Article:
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With mortgage rates at near-historic lows during the coronavirus pandemic, if you’re thinking about refinancing, you’re among thousands of homeowners who are wondering if now is the right time to talk to a lender.
To learn about the pros and cons of refinancing your house during coronavirus, we researched current market conditions and spoke with Clint Hammond, a mortgage professional in Columbia, South Carolina, with 16 years experience as branch manager at Mortgage Network.
“It’s always worth talking about refinancing,” says Hammond. “Whether it’s going to make sense enough to conduct the transaction is another matter.”
Why do you want to refinance?
Common reasons why homeowners decide to refinance include:
- Reducing their mortgage interest rate
- Shortening the loan term
- Tapping into home equity
While securing a lower interest rate may seem like reason enough to pursue refinancing, the process isn’t without expense. Just like when you initially purchased the house, closing costs will be involved — usually 2% to 4% of the loan amount.
This can mean that refinancing isn’t always the most advantageous option.
“Factors to consider: Is there a need? Buying a home is obvious: I have to have somewhere to live. Needs to refinance are different,” says Hammond.
“A true need would be, ‘I can’t afford my payment, I have to get it lower.’ Another true need would be, ‘I need cash to address something,’ whether it’s a renovation project, or a large obligation like a medical bill or tax situation.”
The question of whether to refinance can be answered with a good old-fashioned cost-benefit analysis: What is the cost of the transaction itself, and what is the benefit you’ll be receiving from the transaction in how it relates to your timeframe?
The price of refinancing: Don’t get caught up in interest rates
If you’re planning to move within the next year or two, the costs of refinancing may actually cause you to lose money. Similarly, if your loan balance is relatively low, you may be better off sticking with your current mortgage.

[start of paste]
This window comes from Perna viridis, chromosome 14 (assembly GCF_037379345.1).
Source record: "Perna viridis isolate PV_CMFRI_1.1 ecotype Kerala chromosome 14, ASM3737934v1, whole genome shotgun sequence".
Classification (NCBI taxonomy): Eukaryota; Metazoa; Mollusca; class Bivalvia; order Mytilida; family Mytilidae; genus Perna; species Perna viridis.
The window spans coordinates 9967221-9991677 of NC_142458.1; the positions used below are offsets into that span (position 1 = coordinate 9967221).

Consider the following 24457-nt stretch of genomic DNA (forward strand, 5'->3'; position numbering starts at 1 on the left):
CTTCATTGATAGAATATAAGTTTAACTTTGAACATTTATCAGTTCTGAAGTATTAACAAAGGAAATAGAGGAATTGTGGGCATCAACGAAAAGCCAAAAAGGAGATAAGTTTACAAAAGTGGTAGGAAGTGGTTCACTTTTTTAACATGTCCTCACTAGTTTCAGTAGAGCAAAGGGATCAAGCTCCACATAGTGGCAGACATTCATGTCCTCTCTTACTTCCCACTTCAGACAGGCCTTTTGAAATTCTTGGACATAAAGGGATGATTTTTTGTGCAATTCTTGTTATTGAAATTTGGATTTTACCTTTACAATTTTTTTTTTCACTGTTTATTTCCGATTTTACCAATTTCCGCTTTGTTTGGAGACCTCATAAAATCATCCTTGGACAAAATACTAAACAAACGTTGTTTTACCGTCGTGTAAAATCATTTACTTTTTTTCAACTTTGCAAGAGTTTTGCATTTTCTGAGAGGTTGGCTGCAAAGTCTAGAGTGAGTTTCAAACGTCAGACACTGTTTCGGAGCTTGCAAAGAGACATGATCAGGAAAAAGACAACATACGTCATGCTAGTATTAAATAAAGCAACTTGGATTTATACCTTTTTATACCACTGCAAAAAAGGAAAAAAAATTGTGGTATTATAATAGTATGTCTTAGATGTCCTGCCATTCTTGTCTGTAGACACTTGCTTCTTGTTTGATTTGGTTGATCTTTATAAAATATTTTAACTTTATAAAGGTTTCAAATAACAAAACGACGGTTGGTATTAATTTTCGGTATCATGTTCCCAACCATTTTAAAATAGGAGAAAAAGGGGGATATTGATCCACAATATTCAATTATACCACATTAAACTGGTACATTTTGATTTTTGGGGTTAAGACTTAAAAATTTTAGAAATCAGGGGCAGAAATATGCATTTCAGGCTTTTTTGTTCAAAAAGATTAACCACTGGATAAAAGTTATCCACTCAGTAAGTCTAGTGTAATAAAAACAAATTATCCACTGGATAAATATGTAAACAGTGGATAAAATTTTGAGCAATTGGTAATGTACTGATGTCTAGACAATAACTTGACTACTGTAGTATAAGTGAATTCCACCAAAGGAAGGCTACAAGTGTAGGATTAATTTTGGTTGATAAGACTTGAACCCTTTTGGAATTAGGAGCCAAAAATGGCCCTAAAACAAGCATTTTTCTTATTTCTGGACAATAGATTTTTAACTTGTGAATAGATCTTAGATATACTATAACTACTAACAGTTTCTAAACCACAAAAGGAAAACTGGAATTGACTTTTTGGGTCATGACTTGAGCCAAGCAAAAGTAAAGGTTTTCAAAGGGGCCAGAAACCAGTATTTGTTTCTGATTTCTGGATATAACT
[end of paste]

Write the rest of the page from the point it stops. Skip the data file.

“If I have a $100,000 loan balance and I can reduce my rate by 1%, that sounds like a lot, but in terms of real dollars, it won’t reduce the payment by much,” says Hammond, who warns that a portion of the costs associated with refinancing are flat-rate and independent of the loan size.
“If an appraisal costs $425 and a closing attorney costs $495, I’m paying those amounts regardless of whether I’m refinancing $100,000 or $500,000. The dollar for dollar [on these costs] is the exact same, but saving 1% interest on $500,000 is far more substantial.”
Hammond encourages homeowners to talk through the process with a trusted lender and put a plan together that finds the most efficient use of your time and money.
“I hear people say all the time, ‘I’ve got to reduce my rate by 1% for it to be worth it,’ and, well, that’s bogus,” says Hammond. “I don’t talk about refinancing in terms of the interest rate, I talk about it in terms of the cost-benefit. You want to consider the change in the dollar amount coming in or going out each month, in relation to the cost of getting there.”
The same rationale applies if you’re looking to shorten your loan term, remove mortgage insurance, or take out cash from the equity in your property.
“The refinance transaction where you only drop your interest rate by a quarter of a point but you also eliminate your monthly mortgage insurance? That’s a transaction you do all day long,” says Hammond. “That’s going to be a huge dollar figure in terms of savings.”
If you’re looking to shorten your loan — say, refinancing from a 30-year mortgage to a 15-year mortgage — your monthly payment may increase while your interest rate goes down, allowing you to pay down the loan principal more rapidly — if you’ll be in the house long enough for the numbers to make sense.